BT has agreed final terms for its £12.5bn purchase of EE, the UK’s largest mobile phone network.
EE’s shareholders, Deutsche Telekom and Orange, will receive a mixture of cash and BT shares with Deutsche Telekom entitled to appoint one non-executive member to the BT Board. It will also hold a 12% stake in BT while Orange will hold a 4% stake.
“This is a major milestone for BT as it will allow us to accelerate our mobility plans and increase our investment in them.
“The UK’s leading 4G network will now dovetail with the UK’s biggest fibre network, helping to create the leading converged communications provider in the UK. Consumers and businesses will benefit from new products and services as well as from increased investment and innovation.
“The deal provides an attractive opportunity for BT to generate considerable value for shareholders, with significant operating and capital investment efficiencies supported by our tried and tested cost transformation activities.
“The enlarged BT will offer significant opportunities for employees as we lead the creation of a world-class digital infrastructure for Britain.”
Today’s deal marks a new chapter in BT’s on-off involvement in the mobile sector.
In 1985 it and Securicor formed Cellnet which was one of the UK’s first two mobile operators. Fourteen years later BT bought out its partner, renaming the firm BT Cellnet.
However in 2001 cash pressures helped BT decide to spin-off the company as a standalone entity, now called O2, which was later bought by Spain’s Telefónica.
The company has since offered business and consumer mobile services by piggy-backing on other carriers’ networks but has been unable to match the main networks on pricing and range of handsets and struggled to attract large numbers of customers.
Most recently it signed a virtual network deal with EE and planned to combine the firm’s 3G and 4G network with its own fibre broadband to create a service capable of switching seamlessly between mobile and WiFi to ensure users always enjoyed good reception.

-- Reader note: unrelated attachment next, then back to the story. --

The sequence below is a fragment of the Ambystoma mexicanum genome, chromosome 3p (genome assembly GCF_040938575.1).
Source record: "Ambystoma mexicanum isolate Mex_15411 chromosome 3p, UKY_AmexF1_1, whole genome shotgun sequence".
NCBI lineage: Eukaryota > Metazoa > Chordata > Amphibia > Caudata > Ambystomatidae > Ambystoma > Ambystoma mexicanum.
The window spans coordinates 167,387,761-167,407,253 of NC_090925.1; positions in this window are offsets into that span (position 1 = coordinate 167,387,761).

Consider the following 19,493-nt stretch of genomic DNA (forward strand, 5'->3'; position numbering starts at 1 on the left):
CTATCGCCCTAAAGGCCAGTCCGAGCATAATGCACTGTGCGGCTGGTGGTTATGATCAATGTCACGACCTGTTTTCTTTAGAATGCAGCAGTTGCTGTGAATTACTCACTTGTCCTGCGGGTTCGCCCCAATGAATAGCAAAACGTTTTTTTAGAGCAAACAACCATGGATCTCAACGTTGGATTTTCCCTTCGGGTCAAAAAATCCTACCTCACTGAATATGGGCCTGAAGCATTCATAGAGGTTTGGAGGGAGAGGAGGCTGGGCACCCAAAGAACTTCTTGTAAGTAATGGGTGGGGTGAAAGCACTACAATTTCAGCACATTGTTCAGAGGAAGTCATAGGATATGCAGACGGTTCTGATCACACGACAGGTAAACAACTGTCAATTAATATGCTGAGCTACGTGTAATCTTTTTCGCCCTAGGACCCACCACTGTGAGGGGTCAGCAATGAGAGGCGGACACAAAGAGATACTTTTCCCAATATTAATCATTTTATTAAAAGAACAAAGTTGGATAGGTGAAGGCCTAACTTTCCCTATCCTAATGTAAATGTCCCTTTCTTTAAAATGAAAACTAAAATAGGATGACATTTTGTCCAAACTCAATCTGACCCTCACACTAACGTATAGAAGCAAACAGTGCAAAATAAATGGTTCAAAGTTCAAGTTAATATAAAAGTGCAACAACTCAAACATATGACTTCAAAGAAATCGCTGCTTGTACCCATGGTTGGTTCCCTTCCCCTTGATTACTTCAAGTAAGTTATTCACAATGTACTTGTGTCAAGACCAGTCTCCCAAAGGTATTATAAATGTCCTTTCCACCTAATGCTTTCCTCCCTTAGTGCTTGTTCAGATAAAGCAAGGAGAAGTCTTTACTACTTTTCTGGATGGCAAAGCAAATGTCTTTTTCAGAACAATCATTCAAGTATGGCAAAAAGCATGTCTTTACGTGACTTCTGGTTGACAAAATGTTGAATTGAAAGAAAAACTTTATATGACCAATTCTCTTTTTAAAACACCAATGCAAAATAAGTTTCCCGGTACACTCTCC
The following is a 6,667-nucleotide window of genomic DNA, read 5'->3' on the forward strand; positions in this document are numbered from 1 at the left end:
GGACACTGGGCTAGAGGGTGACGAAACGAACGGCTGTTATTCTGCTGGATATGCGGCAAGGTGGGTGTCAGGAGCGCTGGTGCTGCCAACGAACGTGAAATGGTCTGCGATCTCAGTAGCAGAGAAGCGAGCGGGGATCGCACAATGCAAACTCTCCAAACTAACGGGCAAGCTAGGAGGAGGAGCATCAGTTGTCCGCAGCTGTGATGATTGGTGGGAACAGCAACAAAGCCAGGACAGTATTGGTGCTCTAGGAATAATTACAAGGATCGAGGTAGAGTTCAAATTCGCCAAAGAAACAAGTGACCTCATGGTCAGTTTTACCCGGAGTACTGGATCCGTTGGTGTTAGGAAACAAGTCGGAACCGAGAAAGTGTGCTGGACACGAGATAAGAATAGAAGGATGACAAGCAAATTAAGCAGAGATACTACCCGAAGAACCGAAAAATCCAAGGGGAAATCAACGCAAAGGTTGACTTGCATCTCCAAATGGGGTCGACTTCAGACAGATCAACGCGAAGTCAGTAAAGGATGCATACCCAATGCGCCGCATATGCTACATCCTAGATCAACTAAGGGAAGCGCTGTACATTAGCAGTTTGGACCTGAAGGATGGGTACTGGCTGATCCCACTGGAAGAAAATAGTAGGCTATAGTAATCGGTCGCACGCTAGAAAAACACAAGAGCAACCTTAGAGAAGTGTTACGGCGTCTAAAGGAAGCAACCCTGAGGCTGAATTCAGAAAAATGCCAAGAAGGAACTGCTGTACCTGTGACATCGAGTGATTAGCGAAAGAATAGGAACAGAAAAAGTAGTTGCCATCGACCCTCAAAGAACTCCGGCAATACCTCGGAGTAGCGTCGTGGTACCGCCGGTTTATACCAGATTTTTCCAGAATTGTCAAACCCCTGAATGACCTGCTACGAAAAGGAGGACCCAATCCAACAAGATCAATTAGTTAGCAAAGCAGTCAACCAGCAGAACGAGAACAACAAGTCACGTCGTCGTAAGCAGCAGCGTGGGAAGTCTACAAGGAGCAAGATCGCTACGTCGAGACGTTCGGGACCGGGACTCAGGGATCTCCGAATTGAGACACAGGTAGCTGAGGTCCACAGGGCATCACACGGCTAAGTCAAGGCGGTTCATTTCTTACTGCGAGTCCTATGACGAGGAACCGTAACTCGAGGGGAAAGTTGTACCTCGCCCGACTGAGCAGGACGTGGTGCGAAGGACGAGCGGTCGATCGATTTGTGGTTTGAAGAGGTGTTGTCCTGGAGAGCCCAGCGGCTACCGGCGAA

However in November BT said it was in preliminary talks both with O2 and EE about a possible acquisition of an entire network and in December announced it had entered into exclusive talks to buy EE.
BT’s lawyers and accountants have spent the past month examining EE’s finances and contracts for anything which might cause the deal to unravel.
With the due diligence process now complete and final terms of a deal agreed, the company is poised to shake-up the UK’s telecoms sector by offering bundles of mobile, broadband, home phone and pay-TV services on a single bill.
Although TalkTalk and Virgin Media already offer so-called ‘quad-play’ bundles through their own virtual network deals, BT’s ownership of a full network is expected to deliver significant cost savings, potentially allowing it to undercut rivals.
Even before completing the EE purchase, BT’s imminent re-entry into the mobile sector has forced rivals to bolster their own offerings.
Vodafone is expected to launch its own TV offering in the coming weeks while Sky has signed a virtual network deal with O2 which is itself due to be bought by the owners of Three.
EE’s nationwide network of high street stores will provide BT will the opportunity to demo its TV services, including BT Sport, and broadband packages to potential subscribers.
The mobile network’s 24.5m customers can expect to be tempted with deals aimed at persuading them to move to their broadband and TV services to BT.
Customers are also likely to gain bundled access to BT Sport on their smartphones and tablets.
EE Chief Executive Olaf Swantee said: “Joining BT represents an exciting next stage for our company, customers, and people. In the last few years alone, we have built the UK’s biggest, fastest and best 4G network, significantly advancing the digital communications infrastructure for people and businesses across Britain.
“Today’s announcement will ensure the UK remains at the forefront of the mobile revolution, bringing even more innovation and investment in world leading connectivity for our customers.”
Deutsche Telekom Chief Executive Tim Höttges commented: “The transaction is much more than just the creation of the leading integrated fixed and mobile network operator in Europe’s second largest economy. We will be the largest individual shareholder in BT and are laying the foundations for our two companies to be able to work together in the future. This is another example of the consistent and successful execution of our portfolio optimisation strategy.”
Orange Chief Executive Stéphane Richard added: “This is a landmark transaction for Orange and the next natural step in the evolution of BT and EE. We are confident the combined company will go on to provide new and exciting services to its customers as the demand for data and connected services continues to grow.”
The deal is conditional on approval from BT’s shareholders and UK regulators and is expected to complete before the end of BT’s 2015/16 financial year.